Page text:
The Crimson Permanent Assurance

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The Crimson Permanent Assurance
Directed by Terry Gilliam
Produced by Terry Gilliam
John Goldstone
Written by Terry Gilliam
Starring Sydney Arnold
Guy Bertrand
Andrew Bicknell
John Scott Martin
Leslie Sarony
Music by John Du Prez
Cinematography Roger Pratt
Edited by Julian Doyle
Distributed by Universal Pictures
Release date
  • 31 March 1983 (1983-03-31) (United States)
  • 23 June 1983 (1983-06-23) (United Kingdom)
Running time
17 minutes
Country United Kingdom
Language English

The Crimson Permanent Assurance is a 1983 swashbuckling comedy short film that plays as the beginning of the feature-length motion picture Monty Python's The Meaning of Life.[2]

Having originally conceived the story as a 6-minute animated sequence in Monty Python's The Meaning of Life,[3] intended for placement at the end of Part V,[4] Terry Gilliam convinced the other members of Monty Python to allow him to produce and direct it as a live action piece instead. According to Gilliam, the film's rhythm, length, and style of cinematography made it a poor fit as a scene in the larger movie, so it was presented as a supplementary short ahead of the film.

It was a common practice in British cinemas to show an unrelated short feature before the main movie, a holdover from the older practice of showing a full-length "B" movie ahead of the main feature. By the mid-1970s the short features were of poorer quality (often Public Information Films), or simply banal travelogues. As a kind of protest, the Pythons had already produced one spoof travelogue narrated by John Cleese, Away from It All, which was shown before The Life of Brian in Britain.

The film includes actor Matt Frewer's debut performance.


The elderly British employees of the Permanent Assurance Company, a staid London firm which has recently been taken over by the Very Big Corporation of America, rebel against their much younger corporate masters when one of them is sacked. Having locked the surviving supervisors in the safe, and forced their boss to walk a makeshift plank out a window, they commandeer their Edwardian office building, which suddenly weighs anchor, uses its scaffolding and tarpaulins as sails, and is turned into a pirate ship. The stone office building starts to move as if it were a ship. Sailing through the City of London, they then proceed to attack The Very Big Corporation of America's skyscraper, using, among other things, wooden filing cabinets which have been transformed into carronades and swords fashioned from the blades of a ceiling fan. On ropes, they swing into the board room and engage the executives of VBCA in hand-to-hand combat, vanquishing them.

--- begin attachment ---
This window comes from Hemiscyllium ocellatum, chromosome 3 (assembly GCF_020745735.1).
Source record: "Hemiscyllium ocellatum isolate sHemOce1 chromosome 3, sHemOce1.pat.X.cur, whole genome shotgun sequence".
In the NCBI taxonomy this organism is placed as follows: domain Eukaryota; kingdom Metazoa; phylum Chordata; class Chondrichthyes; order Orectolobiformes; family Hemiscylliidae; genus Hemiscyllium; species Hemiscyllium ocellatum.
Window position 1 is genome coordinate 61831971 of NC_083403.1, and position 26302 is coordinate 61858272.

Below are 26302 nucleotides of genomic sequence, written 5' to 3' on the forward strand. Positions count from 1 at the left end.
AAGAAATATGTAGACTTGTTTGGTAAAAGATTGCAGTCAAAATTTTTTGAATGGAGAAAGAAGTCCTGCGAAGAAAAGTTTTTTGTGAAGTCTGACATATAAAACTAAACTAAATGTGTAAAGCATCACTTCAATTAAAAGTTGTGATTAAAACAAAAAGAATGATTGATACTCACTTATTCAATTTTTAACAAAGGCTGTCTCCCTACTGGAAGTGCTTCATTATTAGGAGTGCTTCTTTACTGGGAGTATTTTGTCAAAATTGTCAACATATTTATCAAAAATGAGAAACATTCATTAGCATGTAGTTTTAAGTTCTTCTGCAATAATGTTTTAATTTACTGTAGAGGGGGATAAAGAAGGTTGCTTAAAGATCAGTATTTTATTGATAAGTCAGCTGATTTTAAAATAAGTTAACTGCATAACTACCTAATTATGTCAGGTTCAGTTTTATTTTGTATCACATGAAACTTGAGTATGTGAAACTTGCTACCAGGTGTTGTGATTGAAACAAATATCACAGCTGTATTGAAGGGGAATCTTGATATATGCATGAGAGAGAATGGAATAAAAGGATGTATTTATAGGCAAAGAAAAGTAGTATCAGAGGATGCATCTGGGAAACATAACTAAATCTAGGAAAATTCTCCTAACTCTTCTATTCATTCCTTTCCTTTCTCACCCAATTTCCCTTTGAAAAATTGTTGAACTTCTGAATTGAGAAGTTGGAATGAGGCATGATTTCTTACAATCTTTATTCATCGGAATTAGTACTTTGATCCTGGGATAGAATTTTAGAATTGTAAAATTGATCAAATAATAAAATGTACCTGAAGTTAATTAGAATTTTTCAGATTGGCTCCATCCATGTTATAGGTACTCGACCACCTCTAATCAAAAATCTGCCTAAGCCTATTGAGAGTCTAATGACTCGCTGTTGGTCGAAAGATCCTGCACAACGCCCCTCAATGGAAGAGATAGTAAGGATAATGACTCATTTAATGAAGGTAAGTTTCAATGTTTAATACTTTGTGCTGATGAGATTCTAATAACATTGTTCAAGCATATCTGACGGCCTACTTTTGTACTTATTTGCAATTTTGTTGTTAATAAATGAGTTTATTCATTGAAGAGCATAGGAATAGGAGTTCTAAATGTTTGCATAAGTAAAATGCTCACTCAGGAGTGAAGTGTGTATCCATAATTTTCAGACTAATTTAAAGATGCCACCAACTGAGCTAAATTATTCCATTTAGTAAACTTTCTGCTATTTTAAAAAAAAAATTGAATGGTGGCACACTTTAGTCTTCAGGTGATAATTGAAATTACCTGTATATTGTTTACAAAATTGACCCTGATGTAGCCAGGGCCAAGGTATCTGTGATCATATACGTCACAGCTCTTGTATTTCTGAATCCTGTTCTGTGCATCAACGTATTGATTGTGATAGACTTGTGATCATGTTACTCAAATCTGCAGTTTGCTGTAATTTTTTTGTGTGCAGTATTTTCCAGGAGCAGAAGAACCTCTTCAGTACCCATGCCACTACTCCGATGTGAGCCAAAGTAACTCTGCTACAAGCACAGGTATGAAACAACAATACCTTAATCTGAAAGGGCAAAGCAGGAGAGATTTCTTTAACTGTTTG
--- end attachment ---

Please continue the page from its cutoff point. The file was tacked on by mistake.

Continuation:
After their hard-earned victory, the clerks continue to "sail the wide accountan-sea" (as they sing in their heroic sea shanty), until unceremoniously meeting their end by falling off the edge of the world, due to their belief about the shape of the world being "disastrously wrong".

Typical of how Pythons would weave previously 'terminated' plot lines into later scenes of the same episode (like Nobody Expects the Spanish Inquisition in the TV show, or the recurring theme of the swallows carrying coconuts in the movie Holy Grail), The Crimson Permanent Assurance suddenly re-emerges in the middle of the main feature of Monty Python's The Meaning of Life (this time with both Eric Idle and Michael Palin added as members of the VBCA). After the donor scene, the movie shifts to follow a modern board room debate about the meaning of life (and that people are not wearing enough hats). This debate is happening at the Very Big Corporation of America headquarters building in the same room that witnessed the battle in the short film. The debate is halted when one executive asks, "Has anyone noticed that building there before?" which turns out to be the marauding old London building/pirate ship of the Crimson Permanent Assurance. The audience gets to briefly see the attack of the pirates from the angle of the victims in the board room. The raid is halted by a modern skyscraper falling onto the moving Permanent Assurance Company building; with a voice-over apologizing for the temporary interruption "due to this unwarranted attack by the supporting feature".